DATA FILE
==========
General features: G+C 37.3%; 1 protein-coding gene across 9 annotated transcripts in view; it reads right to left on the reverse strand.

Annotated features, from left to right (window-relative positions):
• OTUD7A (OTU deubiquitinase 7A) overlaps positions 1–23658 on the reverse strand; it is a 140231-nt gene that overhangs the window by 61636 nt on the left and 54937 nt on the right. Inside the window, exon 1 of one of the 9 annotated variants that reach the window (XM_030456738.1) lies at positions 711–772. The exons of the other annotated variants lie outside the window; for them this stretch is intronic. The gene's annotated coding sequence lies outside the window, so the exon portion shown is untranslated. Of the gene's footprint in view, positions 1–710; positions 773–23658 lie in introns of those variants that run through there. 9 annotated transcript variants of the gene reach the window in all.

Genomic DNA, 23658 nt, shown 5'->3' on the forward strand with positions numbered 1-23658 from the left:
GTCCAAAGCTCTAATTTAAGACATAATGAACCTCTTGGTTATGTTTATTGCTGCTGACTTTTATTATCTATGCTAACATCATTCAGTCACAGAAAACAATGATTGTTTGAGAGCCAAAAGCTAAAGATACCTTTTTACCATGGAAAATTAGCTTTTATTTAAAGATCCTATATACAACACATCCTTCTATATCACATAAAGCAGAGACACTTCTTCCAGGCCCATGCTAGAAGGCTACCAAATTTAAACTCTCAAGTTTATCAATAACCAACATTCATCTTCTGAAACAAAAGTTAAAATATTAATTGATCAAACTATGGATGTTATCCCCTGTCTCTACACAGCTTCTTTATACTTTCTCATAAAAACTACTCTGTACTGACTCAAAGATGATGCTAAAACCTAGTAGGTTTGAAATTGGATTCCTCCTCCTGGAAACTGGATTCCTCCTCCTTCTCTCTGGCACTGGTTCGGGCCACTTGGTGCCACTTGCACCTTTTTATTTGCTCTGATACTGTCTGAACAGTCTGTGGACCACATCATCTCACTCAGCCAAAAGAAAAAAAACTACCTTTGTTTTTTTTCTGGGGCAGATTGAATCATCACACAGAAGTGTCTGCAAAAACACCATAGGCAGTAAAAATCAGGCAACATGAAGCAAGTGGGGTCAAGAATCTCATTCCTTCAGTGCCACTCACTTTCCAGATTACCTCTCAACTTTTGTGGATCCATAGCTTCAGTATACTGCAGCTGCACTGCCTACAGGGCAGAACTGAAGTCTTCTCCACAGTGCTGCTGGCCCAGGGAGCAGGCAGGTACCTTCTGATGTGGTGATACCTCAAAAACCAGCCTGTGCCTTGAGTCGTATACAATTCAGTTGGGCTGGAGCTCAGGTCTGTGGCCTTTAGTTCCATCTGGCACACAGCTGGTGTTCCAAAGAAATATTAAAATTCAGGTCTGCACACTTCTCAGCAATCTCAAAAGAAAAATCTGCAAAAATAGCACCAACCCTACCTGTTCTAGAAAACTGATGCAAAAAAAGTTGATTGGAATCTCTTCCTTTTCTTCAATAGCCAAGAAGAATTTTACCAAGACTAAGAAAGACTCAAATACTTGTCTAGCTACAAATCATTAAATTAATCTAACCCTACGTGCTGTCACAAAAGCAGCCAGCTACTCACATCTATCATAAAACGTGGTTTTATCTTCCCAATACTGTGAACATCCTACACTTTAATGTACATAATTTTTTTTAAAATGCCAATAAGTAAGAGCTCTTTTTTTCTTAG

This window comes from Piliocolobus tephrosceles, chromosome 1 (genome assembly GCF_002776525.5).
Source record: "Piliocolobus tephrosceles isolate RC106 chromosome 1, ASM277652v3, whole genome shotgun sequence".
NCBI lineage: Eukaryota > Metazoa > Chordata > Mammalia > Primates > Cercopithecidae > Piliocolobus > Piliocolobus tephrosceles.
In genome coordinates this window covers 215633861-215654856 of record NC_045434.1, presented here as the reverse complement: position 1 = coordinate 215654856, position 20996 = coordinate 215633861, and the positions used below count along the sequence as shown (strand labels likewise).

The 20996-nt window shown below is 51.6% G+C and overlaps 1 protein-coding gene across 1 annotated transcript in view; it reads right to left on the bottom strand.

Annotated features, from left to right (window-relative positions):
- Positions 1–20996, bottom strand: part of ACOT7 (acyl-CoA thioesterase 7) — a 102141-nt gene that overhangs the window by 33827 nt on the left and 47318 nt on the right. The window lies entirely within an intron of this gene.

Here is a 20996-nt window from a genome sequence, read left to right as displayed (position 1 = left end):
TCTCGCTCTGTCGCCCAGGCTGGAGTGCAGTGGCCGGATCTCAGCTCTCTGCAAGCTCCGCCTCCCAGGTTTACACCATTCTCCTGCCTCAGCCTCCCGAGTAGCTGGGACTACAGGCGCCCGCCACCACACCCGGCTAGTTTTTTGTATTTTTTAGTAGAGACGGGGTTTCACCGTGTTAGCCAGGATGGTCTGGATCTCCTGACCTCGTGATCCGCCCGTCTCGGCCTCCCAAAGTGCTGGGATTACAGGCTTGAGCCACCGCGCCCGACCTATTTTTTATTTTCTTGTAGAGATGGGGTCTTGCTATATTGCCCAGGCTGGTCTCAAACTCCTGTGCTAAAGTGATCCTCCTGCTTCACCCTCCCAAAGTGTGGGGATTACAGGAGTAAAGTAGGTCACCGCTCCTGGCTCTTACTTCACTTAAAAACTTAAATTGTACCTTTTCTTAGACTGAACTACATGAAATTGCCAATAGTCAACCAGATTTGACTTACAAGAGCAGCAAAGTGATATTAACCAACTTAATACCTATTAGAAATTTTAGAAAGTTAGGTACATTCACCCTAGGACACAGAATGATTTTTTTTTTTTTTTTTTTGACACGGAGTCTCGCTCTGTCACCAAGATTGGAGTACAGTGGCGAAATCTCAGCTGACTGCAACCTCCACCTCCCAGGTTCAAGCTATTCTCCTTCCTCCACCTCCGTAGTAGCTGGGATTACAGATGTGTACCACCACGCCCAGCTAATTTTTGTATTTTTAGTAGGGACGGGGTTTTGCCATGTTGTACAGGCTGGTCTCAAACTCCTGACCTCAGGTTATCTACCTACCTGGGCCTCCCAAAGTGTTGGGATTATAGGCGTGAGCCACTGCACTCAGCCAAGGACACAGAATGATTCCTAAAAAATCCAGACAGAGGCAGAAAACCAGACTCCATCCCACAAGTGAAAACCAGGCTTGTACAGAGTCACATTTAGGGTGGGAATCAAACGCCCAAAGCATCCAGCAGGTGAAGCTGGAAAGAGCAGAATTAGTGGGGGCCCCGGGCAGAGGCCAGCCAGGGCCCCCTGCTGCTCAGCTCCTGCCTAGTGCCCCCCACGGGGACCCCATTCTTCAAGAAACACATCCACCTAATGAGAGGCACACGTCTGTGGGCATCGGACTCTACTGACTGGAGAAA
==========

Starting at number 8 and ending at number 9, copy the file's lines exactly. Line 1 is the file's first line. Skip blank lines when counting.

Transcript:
NCBI lineage: Eukaryota > Metazoa > Chordata > Mammalia > Primates > Cercopithecidae > Piliocolobus > Piliocolobus tephrosceles.
In genome coordinates this window covers 215633861-215654856 of record NC_045434.1, presented here as the reverse complement: position 1 = coordinate 215654856, position 20996 = coordinate 215633861, and the positions used below count along the sequence as shown (strand labels likewise).